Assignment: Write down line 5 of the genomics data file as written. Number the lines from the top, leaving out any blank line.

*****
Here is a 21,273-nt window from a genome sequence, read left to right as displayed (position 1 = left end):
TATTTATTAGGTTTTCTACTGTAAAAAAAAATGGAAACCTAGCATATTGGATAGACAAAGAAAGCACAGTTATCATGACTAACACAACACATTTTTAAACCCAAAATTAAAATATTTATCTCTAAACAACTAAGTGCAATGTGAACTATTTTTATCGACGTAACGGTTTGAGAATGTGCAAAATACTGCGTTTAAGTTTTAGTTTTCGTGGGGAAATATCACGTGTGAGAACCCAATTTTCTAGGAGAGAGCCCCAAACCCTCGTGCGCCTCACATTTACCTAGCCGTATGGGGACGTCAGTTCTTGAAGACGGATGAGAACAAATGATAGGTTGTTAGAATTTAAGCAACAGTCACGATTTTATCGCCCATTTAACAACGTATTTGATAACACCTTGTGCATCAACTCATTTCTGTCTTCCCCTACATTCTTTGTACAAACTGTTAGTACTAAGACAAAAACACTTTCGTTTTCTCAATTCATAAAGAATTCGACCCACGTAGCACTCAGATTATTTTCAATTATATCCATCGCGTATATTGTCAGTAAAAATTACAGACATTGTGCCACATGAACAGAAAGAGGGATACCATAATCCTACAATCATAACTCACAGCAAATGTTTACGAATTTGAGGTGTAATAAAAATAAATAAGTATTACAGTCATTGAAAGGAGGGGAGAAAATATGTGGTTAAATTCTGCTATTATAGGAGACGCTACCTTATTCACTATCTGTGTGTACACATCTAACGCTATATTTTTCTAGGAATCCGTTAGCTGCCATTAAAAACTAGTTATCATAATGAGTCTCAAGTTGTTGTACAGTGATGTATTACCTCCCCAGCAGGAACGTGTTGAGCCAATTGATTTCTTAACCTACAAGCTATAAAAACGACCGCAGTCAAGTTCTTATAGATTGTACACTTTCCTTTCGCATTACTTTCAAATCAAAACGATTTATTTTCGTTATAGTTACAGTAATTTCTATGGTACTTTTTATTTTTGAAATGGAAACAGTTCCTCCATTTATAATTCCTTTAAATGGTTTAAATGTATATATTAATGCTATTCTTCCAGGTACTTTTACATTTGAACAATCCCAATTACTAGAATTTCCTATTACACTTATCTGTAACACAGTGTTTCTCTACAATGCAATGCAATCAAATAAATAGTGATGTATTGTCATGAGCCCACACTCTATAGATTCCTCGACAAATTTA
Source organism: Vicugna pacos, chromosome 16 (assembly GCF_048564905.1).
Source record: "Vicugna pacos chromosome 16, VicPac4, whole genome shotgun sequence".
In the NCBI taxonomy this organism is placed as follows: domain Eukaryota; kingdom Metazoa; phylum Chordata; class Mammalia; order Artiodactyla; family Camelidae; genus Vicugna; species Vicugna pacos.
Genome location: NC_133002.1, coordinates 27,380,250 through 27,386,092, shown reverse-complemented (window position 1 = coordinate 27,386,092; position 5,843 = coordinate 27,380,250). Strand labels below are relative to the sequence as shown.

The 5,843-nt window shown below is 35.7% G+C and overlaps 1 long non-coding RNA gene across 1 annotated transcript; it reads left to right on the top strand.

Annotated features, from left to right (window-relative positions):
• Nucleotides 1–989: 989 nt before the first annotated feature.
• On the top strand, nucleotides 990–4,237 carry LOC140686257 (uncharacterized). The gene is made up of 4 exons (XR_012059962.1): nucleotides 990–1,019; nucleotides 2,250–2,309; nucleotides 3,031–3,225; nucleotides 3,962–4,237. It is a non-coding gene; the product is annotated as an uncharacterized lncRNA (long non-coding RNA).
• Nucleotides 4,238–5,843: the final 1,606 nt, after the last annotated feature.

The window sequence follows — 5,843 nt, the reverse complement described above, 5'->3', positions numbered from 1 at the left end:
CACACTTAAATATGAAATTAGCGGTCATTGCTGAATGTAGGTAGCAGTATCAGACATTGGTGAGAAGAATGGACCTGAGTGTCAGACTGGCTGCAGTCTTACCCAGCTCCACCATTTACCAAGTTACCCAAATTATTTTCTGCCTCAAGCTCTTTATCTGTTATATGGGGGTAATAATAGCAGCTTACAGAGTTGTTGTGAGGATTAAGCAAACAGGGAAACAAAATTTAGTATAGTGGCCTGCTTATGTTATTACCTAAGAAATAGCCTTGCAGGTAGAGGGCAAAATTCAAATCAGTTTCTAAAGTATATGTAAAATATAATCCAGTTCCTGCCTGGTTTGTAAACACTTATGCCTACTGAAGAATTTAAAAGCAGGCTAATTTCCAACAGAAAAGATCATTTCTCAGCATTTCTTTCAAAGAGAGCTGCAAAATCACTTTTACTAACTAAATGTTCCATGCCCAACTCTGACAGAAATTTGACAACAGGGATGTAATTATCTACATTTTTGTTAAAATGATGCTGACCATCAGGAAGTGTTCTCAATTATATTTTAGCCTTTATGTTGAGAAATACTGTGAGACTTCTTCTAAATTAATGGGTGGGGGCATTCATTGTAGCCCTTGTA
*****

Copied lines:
In the NCBI taxonomy this organism is placed as follows: domain Eukaryota; kingdom Metazoa; phylum Chordata; class Mammalia; order Artiodactyla; family Camelidae; genus Vicugna; species Vicugna pacos.